T 1018/06 (Ischemia detection/ISCHEMIA) of 3.12.2007

European Case Law Identifier: ECLI:EP:BA:2007:T101806.20071203
Date of decision: 03 December 2007
Case number: T 1018/06
Application number: 03027486.4
IPC class: G01N 33/50
Language of proceedings: EN
Download and more information:
Decision text in EN (PDF, 31.242K)
Documentation of the appeal procedure can be found in the Register
Bibliographic information is available in: EN
Versions: Unpublished
Title of application: Test for the rapid evaluation of ischemic states and kit
Applicant name: Ischemia Technologies, Inc.
Opponent name: -
Board: 3.3.08

Headnote

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Relevant legal provisions:
European Patent Convention 1973 Art 123(2)
European Patent Convention 1973 Art 76(1)
European Patent Convention 1973 Art 84
European Patent Convention 1973 Art 83
European Patent Convention 1973 Art 54
European Patent Convention 1973 Art 56
European Patent Convention 1973 R 68(2)
Keywords: Main request - added subject-matter - (no)
Clarity and sufficiency of disclosure - (yes)
Novelty and inventive step - (yes)
Catchwords:

-

Cited decisions:
G 0001/05
G 0001/06
T 0583/04
T 1360/05
Citing decisions:
-

Summary of Facts and Submissions

I. European patent application No. 03 027 486.4, published under No. 1 411 356 (referred to in the present decision as "the application as filed"), was filed on 10 July 1992 as a divisional application to the European patent application No. 92 915 563.8, published as International application under No. WO 93/03346 (referred to in the present decision as "the earlier application"). In a decision dated 9 December 2005, the examining division refused the application for failing to fulfil the requirements of Articles 84 and 56 EPC.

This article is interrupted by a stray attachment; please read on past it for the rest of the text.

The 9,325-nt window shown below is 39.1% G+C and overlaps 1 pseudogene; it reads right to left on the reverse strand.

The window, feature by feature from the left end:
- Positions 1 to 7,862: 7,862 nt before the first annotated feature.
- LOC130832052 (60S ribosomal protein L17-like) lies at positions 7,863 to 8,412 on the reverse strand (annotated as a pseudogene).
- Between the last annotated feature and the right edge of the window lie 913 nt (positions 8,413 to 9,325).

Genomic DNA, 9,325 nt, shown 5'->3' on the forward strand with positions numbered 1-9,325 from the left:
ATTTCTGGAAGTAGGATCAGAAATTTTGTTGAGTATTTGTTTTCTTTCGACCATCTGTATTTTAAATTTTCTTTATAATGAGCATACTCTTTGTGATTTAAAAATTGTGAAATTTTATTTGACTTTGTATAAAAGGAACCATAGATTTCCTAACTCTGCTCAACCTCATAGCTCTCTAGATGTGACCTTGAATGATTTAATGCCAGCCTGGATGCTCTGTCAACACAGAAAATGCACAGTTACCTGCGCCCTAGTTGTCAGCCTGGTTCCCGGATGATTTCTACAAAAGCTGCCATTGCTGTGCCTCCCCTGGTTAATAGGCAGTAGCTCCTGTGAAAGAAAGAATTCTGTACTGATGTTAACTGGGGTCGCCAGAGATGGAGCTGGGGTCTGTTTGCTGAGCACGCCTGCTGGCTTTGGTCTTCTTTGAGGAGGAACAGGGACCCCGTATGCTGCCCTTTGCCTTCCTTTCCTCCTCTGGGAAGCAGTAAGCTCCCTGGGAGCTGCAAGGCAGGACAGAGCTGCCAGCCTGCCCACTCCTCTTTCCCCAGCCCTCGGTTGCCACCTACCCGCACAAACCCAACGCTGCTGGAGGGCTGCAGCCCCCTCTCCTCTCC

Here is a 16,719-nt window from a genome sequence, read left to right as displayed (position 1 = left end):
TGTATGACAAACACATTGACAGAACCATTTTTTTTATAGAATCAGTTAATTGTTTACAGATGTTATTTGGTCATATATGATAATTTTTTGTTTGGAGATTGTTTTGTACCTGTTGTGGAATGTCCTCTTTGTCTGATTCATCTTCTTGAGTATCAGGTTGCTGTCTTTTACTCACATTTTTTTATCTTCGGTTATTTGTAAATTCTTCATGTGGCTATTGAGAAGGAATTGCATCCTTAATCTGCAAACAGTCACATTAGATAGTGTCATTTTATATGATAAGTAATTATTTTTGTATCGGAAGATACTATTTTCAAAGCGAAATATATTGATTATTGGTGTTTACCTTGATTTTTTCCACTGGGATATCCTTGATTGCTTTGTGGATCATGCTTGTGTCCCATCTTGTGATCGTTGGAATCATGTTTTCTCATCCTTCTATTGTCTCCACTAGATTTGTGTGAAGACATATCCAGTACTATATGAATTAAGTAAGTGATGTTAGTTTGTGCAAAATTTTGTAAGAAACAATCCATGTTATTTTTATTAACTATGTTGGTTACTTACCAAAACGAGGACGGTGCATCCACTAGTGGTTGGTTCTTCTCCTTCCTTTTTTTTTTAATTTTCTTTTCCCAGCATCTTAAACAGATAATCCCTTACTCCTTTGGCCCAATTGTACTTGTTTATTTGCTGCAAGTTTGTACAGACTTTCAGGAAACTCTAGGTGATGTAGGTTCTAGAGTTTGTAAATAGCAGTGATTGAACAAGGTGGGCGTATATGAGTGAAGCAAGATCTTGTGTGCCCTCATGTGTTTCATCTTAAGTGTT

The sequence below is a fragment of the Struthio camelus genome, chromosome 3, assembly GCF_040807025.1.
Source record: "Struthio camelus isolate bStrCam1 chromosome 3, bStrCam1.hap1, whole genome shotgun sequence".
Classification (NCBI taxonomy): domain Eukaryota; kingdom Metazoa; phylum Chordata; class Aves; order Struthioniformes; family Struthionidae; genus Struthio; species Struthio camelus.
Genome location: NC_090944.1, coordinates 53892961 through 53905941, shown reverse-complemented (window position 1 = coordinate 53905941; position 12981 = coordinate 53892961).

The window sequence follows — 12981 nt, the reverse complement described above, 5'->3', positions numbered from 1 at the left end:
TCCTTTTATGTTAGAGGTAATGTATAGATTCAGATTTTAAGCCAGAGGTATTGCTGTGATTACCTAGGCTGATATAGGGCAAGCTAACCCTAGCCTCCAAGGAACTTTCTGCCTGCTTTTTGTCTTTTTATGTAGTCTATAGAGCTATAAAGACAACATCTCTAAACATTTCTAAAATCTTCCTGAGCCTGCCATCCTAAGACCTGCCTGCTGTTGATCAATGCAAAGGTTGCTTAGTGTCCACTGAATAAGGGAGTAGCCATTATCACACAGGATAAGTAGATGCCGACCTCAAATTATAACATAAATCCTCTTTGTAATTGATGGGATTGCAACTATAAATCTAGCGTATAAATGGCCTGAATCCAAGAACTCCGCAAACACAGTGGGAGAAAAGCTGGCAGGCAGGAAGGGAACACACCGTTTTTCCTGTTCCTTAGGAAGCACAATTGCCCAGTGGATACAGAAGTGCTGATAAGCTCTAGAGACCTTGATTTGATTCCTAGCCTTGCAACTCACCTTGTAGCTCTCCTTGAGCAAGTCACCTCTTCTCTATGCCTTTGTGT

II. Claim 1 of the set of thirteen claims refused by the examining division read as follows:

"1. A method of detecting the occurrence of ischemia in a patient, comprising the steps of:

(a) contacting a blood, blood-derived body fluid sample including a serum or plasma sample or tissue sample of said patient with metal ions capable of binding to protein metal ion-binding sites selected from the group consisting of thiol, hydroxyl, carbonyl, amino, imidazole, hydroxymethionyl and guanidinium groups in said sample, to form a mixture containing protein bound metal ions and non-protein bound metal ions, and

(b) detecting the amount of non-protein bound metal ions using a method that detects free metal ions, whereby the amount of free metal ions is a measure of the amount of available metal ion-binding sites of the protein and amount of oxidatively damaged metal ion binding sites, thereby indicating the occurrence or non-occurrence of an ischemic state in said sample."

Claim 1 differed from claim 1 as filed by the addition of the wording "or tissue sample" in part (a) of the claim and the deletion of the term "respectively" at the end of part (b) of the claim. Claims 2 to 13 were as originally filed and were directed to preferred embodiments of claim 1.

III. As for the reasons for the refusal, the decision under appeal referred to the communications of the examining division dated 27 July 2004 and 20 July 2005.

In these communications, the applicant had been informed that the subject-matter of claim 1 was considered not to be supported by the description over the whole range of the claim because the application as filed only taught that protein thiol groups were decreased in ischemic events. However, claim 1 included a list of other non-thiol groups for which there was neither a teaching nor information on their possible use in the disclosed method (Article 84 and Rule 29 EPC). Moreover, in the absence of this information, these non-thiol groups did not provide a working solution to the technical problem underlying the application, i.e. the provision of an alternative method to detect ischemic events in a patient. Therefore, the requirements of Article 56 EPC were considered not to be fulfilled.